The cities also have bigger landfills. It pollute the environment and destroy the beauty of the city. Landfills are developed within the cities because of the large amount of waste generated by the households, industries, factories and hospitals. Landfills are great health hazards as it causes foul smell and cause environment degredation. In Delhi, one could spot mountain-sized landfills. At one point, Ghazipur landfill had also collpased dangerously. People who know the place would be able to say how difficult it is live in the surrounding areas.
The environment degradation has many effects which includes impact on human health, loss of biodiversity, ozone layer depletion and economic impact. All these things are plaguing life in India including its capital. Now we have started seeing the impact of the environment degradation in India and around the world. The news of breaking of glaciers have become too common these days. It is the real indicator of the climate change.
In a recent study, the researchers found that world’s glaciers are melting at an accelerated pace. They found that all the documented ice streams on the planet have lost almost 270 billion tonnes of ice a year over the opening two decades of the 21st century. The meltwater produced now accounts for about a fifth of global sea-level rise, the scientists tell Nature journal. One of the reasearchers’ team member Robert McNabb told BBC, “Over the last 20 years, we've seen that glaciers have lost about 267 gigatonnes (Gt) per year. So, if we take that amount of water and we divide it up across the island of Ireland, that's enough to cover all of Ireland in 3m of water each year.”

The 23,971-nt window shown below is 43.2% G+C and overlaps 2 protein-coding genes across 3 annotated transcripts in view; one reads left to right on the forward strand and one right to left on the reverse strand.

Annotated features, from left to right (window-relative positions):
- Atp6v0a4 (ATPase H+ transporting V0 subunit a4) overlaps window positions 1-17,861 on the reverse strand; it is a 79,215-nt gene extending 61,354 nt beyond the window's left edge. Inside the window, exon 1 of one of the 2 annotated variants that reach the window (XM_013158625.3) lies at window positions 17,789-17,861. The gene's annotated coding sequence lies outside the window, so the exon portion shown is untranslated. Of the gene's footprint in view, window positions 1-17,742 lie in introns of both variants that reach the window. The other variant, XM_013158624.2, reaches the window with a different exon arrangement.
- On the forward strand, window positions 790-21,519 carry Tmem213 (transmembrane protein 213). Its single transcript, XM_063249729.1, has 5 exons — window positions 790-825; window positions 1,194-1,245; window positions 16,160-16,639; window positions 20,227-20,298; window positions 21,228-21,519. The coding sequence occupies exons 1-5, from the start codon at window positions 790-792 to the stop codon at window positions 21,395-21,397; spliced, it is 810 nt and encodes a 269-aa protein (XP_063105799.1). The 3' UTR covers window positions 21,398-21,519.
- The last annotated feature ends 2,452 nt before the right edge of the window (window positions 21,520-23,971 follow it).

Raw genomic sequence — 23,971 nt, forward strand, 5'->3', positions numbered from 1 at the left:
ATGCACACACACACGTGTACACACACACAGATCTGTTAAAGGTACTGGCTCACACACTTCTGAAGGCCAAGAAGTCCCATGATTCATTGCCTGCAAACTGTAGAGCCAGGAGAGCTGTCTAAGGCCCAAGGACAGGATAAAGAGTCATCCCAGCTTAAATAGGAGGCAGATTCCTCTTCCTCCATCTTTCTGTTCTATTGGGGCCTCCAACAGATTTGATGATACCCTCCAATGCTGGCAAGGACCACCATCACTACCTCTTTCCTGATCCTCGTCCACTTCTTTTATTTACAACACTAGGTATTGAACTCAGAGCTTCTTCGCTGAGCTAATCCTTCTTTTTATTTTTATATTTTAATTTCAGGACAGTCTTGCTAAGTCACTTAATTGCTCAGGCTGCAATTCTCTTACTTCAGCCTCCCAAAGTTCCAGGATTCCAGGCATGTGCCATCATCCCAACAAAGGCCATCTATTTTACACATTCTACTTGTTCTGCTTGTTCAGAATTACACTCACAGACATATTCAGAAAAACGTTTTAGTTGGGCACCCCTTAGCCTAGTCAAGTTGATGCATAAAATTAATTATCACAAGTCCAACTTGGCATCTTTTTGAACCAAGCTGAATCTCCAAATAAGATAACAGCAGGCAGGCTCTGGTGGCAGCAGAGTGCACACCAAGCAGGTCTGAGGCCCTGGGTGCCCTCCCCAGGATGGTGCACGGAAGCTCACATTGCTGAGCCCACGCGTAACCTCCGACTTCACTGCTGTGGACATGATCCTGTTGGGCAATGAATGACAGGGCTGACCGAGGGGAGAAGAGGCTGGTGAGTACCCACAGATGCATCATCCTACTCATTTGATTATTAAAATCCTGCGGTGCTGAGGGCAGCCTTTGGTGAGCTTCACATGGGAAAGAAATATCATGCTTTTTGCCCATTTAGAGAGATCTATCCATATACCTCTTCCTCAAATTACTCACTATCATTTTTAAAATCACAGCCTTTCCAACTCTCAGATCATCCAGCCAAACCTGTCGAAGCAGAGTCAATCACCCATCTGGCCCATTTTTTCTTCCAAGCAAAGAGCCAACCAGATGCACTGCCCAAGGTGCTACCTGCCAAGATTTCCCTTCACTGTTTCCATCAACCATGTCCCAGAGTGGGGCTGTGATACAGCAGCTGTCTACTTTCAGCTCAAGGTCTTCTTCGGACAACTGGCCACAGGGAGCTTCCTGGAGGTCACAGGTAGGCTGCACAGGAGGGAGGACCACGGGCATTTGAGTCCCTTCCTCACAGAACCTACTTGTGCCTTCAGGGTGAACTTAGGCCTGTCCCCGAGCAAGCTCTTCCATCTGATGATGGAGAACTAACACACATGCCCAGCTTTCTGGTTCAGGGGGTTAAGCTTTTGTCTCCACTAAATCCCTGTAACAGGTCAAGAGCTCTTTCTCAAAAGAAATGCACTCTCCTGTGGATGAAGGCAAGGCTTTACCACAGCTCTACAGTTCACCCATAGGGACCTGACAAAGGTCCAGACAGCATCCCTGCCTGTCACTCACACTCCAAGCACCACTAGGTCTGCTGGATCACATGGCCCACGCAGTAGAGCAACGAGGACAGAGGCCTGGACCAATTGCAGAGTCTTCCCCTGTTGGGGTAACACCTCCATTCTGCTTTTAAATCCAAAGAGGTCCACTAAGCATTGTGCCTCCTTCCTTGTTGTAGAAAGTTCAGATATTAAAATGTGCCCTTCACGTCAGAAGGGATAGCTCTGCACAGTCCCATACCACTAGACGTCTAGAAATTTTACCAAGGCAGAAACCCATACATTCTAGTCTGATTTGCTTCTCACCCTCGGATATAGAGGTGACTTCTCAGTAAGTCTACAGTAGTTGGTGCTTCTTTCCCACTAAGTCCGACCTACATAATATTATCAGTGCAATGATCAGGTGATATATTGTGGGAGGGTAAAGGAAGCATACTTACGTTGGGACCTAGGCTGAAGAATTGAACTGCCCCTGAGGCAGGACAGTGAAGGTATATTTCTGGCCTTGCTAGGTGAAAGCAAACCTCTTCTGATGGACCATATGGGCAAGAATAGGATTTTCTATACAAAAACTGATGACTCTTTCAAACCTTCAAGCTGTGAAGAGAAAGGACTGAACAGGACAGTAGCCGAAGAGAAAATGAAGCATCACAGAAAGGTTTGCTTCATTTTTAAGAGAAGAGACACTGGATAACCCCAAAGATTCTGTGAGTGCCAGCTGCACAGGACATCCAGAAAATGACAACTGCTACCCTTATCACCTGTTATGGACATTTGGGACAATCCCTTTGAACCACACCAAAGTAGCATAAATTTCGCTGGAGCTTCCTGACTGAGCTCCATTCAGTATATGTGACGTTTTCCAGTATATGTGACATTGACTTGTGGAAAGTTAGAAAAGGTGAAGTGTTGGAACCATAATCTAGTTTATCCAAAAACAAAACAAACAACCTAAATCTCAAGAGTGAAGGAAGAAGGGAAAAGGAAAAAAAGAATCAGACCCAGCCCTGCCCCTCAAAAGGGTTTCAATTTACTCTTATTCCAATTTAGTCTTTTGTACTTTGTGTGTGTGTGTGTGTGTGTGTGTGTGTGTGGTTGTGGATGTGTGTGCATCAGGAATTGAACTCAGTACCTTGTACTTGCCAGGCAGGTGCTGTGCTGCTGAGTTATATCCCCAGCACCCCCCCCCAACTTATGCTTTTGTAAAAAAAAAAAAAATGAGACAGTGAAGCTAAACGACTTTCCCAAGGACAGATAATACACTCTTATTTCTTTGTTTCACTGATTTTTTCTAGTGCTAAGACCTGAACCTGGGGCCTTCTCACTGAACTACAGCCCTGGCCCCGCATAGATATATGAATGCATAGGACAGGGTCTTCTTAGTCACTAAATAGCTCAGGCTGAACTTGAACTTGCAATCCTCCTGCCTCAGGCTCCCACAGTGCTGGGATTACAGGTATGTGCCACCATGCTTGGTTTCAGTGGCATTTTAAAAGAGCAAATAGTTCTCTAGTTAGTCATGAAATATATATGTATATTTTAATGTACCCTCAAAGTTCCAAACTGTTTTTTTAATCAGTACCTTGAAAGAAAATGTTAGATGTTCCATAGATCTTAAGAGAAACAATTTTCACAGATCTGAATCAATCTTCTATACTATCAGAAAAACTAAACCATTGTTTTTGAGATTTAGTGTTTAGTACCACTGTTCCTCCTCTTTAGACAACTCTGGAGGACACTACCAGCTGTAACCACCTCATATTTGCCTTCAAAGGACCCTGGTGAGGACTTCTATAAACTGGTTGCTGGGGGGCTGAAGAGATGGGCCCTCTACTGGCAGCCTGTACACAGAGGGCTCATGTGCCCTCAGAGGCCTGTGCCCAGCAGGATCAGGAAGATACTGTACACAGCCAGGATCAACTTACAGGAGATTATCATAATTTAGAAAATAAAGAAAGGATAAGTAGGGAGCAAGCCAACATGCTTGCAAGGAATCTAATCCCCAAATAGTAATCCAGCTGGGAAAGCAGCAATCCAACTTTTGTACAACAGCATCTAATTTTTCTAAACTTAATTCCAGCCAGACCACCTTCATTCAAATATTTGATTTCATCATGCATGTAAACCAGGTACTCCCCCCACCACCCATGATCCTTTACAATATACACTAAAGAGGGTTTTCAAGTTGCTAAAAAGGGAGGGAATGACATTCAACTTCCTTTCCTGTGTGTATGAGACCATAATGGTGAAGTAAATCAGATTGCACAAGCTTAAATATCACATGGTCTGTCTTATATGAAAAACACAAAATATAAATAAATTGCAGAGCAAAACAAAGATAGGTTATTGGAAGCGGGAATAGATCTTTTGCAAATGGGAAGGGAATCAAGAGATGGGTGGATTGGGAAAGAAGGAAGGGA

In India as well, glaciers have broken dangerously. Recently, there was a devastating flood in Himalayan state of Uttarakhand due to breaking of glacier. As the glacier broke, it fell into a valley, sending water into downstream which inundated villages and workers at a hydroelectric plant. “Glaciers around the world are under siege,” said Matthias Jurek, a mountain ecosystem expert with the United Nations Environment Programme (UNEP). “Unless we can limit global warming, support monitoring, early warning and adaptation measures, disasters like the one in Uttarakhand will, unfortunately, become more common,” he said. About 140 were feared dead in Uttarakhand flood. The Himalayan state has often been facing the wrath of weather with frequent floods and cloud bursts as well.
Today, we know the causes of environment degradation and most of them are controllable. The need of the hour is to be a responsible citizen and start working towards improving the situation. World Environment Day is just around the corner on June 5. It is time to take a pledge to save the environment. It should be done on all the levels, from top to the bottom. Do we have any other option? Do we?